President of the European Central Bank, Christine Lagarde, has warned the European Union cannot reduce its commitment to economic stimulus as the Eurozone continues to face economic challenges.
Speaking to EU leaders yesterday Ms Lagarde said the public sector’s faith would stimulate private sector confidence.
“Pandemics are highly infrequent and unpredictable events, and consequently, the economic outlook is characterised by high uncertainty,” she said. “The key challenge for policymakers will be to bridge the gap until vaccination is well advanced and rolled out and economy and recovery can build its own momentum. In this situation, it is pivotal that public policies chart a clear way forward and inspire confidence to European citizens.”
Good public policies are what will allow us to persevere in these challenging times, added Ms Lagarde but to do so, they will need to be both ambitious and realistic.
“Clearly, the latest news on the vaccine looks very encouraging,” she said. “The recent surge in coronavirus cases and the associated reimposition of a number of containment measures are adding to the already heightened level of uncertainty and present a serious challenge to the euro area and to the global economy at large.
“Following a strong but partial and uneven rebound in real GDP growth in the third quarter, latest surveys and high frequency indicators signal that euro area economic activity lost momentum going into the fourth quarter. The resurgence in Covid-19 infections is weighing, particularly on the services sector activity. That is so for sectoral reasons that we can all think of, but also it is especially vulnerable to the voluntary and mandatory social distancing measures that were introduced.”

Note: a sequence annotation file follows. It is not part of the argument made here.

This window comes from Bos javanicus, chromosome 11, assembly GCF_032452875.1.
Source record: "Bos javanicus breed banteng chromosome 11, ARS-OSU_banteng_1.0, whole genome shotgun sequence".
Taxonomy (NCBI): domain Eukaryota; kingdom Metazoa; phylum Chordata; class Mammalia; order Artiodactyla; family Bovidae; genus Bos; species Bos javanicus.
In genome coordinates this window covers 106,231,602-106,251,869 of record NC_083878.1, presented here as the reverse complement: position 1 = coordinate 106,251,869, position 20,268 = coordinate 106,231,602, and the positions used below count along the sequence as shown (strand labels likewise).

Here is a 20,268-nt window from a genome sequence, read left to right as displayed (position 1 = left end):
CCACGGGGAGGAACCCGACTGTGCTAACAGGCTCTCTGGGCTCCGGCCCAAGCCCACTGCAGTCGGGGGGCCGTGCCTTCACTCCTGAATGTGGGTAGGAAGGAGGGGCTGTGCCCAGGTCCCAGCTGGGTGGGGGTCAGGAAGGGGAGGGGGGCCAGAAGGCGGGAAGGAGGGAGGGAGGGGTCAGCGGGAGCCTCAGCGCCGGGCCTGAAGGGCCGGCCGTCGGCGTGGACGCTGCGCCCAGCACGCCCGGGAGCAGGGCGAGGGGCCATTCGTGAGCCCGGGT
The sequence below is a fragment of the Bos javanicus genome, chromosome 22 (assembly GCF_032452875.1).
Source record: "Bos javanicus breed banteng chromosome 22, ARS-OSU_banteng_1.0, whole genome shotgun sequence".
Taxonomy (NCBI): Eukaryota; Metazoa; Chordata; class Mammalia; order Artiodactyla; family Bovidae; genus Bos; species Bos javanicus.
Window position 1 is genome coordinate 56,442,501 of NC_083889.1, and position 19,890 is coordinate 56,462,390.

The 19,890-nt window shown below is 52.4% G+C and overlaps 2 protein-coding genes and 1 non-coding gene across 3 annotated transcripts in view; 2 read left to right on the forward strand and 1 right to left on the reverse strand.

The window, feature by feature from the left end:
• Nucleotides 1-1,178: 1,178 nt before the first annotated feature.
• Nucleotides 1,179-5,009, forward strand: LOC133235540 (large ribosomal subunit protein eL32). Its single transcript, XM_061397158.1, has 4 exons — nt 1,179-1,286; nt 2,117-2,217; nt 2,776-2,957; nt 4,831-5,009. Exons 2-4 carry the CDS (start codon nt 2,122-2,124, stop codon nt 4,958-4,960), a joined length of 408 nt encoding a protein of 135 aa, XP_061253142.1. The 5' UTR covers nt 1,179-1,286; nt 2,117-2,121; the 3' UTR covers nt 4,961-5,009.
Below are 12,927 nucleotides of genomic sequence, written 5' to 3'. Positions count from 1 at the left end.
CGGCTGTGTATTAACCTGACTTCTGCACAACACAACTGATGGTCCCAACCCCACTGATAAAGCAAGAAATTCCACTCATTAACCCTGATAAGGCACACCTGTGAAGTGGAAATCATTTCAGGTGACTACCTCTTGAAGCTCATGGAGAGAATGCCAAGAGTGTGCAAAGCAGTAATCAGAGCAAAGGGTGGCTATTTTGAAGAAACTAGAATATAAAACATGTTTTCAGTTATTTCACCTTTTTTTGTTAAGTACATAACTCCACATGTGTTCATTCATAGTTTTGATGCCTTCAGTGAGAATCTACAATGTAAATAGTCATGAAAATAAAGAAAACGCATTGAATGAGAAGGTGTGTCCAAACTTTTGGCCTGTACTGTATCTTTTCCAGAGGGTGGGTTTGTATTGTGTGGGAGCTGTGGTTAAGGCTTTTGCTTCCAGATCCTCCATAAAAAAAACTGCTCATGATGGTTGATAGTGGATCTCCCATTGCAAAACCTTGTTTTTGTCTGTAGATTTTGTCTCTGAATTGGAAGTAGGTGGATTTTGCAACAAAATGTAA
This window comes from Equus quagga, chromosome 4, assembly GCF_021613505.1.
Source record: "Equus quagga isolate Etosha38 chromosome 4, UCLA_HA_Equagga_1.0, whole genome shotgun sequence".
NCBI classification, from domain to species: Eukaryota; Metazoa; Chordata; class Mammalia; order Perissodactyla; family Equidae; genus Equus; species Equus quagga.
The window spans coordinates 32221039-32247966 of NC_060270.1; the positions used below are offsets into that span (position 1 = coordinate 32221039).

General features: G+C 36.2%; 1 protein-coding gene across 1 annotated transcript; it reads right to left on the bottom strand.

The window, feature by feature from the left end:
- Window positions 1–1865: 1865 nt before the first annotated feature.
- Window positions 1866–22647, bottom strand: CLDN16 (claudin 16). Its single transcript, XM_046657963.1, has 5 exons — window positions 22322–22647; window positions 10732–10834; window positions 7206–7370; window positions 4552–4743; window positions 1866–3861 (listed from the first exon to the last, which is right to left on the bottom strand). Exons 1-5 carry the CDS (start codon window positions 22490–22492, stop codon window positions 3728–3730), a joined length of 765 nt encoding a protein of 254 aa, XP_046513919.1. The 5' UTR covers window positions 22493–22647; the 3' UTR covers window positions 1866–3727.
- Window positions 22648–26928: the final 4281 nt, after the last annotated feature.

As such Ms Lagarde warned consumers are expected to remain very cautious in the current, “highly uncertain environment” as the ramifications of the pandemic threaten people’s employment and income prospects. In turn, subdued demand and the weakening of firm’s balance sheets and profitability are weighing on business investment.
Companies are likely to remain hesitant about committing funds to long term investments as long as there is continued high uncertainty on how the pandemic will unfold and when, as well as the possible rollout of a successful vaccine.
“Overall, the euro area economy is expected to be severely affected by the fallout from the rapid increase in infections and the reinstatement of containment measures, posing a clear downside risk to the near-term economic outlook,” she said. “We responded promptly and forcefully to the first wave that hit the euro area economies by designing new tools specifically tailored to the nature of the shock and recalibrating our well diversified portfolio of existing instruments. Measures have been very successful in stabilising financial markets and underpinning economic activity, thereby helping to offset the downward impact of the pandemic on the projected path of inflation.”
Therefore, there was a need to “address the current phase of the crisis with the same approach and the same determination”.
Ms Lagarde concluded: “As Johann Wolfgang van Goethe once said, ‘In the realm of ideas, everything depends on enthusiasm. In the real world, all rests on perseverance.’ So, we shall persevere.”